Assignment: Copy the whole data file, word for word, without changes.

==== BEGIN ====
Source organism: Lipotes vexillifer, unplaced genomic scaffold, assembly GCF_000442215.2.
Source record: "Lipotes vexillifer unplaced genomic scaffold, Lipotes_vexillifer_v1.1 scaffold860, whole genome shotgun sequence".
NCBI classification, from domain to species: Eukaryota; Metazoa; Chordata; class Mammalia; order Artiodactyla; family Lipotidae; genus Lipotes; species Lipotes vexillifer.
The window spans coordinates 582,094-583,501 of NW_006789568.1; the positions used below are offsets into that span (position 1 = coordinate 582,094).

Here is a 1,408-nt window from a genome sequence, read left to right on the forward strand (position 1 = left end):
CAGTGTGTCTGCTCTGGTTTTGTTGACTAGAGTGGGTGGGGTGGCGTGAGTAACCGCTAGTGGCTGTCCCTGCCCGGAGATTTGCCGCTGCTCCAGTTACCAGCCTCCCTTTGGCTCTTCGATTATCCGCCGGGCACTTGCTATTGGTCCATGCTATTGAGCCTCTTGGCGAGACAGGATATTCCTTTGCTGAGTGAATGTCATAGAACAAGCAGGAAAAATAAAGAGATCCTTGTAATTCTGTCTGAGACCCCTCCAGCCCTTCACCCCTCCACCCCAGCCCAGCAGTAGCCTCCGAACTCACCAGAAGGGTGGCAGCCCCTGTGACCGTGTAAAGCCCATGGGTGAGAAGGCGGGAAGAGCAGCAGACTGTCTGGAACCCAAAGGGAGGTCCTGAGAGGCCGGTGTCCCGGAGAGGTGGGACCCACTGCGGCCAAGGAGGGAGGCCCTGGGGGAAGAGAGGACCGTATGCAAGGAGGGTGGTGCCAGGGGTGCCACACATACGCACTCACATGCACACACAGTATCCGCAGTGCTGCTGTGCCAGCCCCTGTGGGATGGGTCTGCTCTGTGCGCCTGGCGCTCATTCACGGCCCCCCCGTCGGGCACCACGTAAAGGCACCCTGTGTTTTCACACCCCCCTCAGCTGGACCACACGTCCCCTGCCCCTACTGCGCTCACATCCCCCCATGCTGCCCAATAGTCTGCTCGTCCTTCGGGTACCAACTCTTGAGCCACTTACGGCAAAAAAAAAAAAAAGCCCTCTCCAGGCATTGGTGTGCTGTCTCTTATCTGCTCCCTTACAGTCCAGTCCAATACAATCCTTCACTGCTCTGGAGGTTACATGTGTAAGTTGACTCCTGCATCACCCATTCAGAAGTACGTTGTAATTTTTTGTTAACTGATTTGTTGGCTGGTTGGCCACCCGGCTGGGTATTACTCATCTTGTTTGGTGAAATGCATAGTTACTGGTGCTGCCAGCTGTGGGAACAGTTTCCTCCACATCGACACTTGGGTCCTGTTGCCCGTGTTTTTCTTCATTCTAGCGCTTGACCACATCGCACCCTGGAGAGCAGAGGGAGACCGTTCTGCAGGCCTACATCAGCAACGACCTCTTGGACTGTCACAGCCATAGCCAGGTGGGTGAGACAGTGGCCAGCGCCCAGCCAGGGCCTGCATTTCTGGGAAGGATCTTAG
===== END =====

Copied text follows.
Source organism: Lipotes vexillifer, unplaced genomic scaffold, assembly GCF_000442215.2.
Source record: "Lipotes vexillifer unplaced genomic scaffold, Lipotes_vexillifer_v1.1 scaffold860, whole genome shotgun sequence".
NCBI classification, from domain to species: Eukaryota; Metazoa; Chordata; class Mammalia; order Artiodactyla; family Lipotidae; genus Lipotes; species Lipotes vexillifer.
The window spans coordinates 582,094-583,501 of NW_006789568.1; the positions used below are offsets into that span (position 1 = coordinate 582,094).

Here is a 1,408-nt window from a genome sequence, read left to right on the forward strand (position 1 = left end):
CAGTGTGTCTGCTCTGGTTTTGTTGACTAGAGTGGGTGGGGTGGCGTGAGTAACCGCTAGTGGCTGTCCCTGCCCGGAGATTTGCCGCTGCTCCAGTTACCAGCCTCCCTTTGGCTCTTCGATTATCCGCCGGGCACTTGCTATTGGTCCATGCTATTGAGCCTCTTGGCGAGACAGGATATTCCTTTGCTGAGTGAATGTCATAGAACAAGCAGGAAAAATAAAGAGATCCTTGTAATTCTGTCTGAGACCCCTCCAGCCCTTCACCCCTCCACCCCAGCCCAGCAGTAGCCTCCGAACTCACCAGAAGGGTGGCAGCCCCTGTGACCGTGTAAAGCCCATGGGTGAGAAGGCGGGAAGAGCAGCAGACTGTCTGGAACCCAAAGGGAGGTCCTGAGAGGCCGGTGTCCCGGAGAGGTGGGACCCACTGCGGCCAAGGAGGGAGGCCCTGGGGGAAGAGAGGACCGTATGCAAGGAGGGTGGTGCCAGGGGTGCCACACATACGCACTCACATGCACACACAGTATCCGCAGTGCTGCTGTGCCAGCCCCTGTGGGATGGGTCTGCTCTGTGCGCCTGGCGCTCATTCACGGCCCCCCCGTCGGGCACCACGTAAAGGCACCCTGTGTTTTCACACCCCCCTCAGCTGGACCACACGTCCCCTGCCCCTACTGCGCTCACATCCCCCCATGCTGCCCAATAGTCTGCTCGTCCTTCGGGTACCAACTCTTGAGCCACTTACGGCAAAAAAAAAAAAAAGCCCTCTCCAGGCATTGGTGTGCTGTCTCTTATCTGCTCCCTTACAGTCCAGTCCAATACAATCCTTCACTGCTCTGGAGGTTACATGTGTAAGTTGACTCCTGCATCACCCATTCAGAAGTACGTTGTAATTTTTTGTTAACTGATTTGTTGGCTGGTTGGCCACCCGGCTGGGTATTACTCATCTTGTTTGGTGAAATGCATAGTTACTGGTGCTGCCAGCTGTGGGAACAGTTTCCTCCACATCGACACTTGGGTCCTGTTGCCCGTGTTTTTCTTCATTCTAGCGCTTGACCACATCGCACCCTGGAGAGCAGAGGGAGACCGTTCTGCAGGCCTACATCAGCAACGACCTCTTGGACTGTCACAGCCATAGCCAGGTGGGTGAGACAGTGGCCAGCGCCCAGCCAGGGCCTGCATTTCTGGGAAGGATCTTAG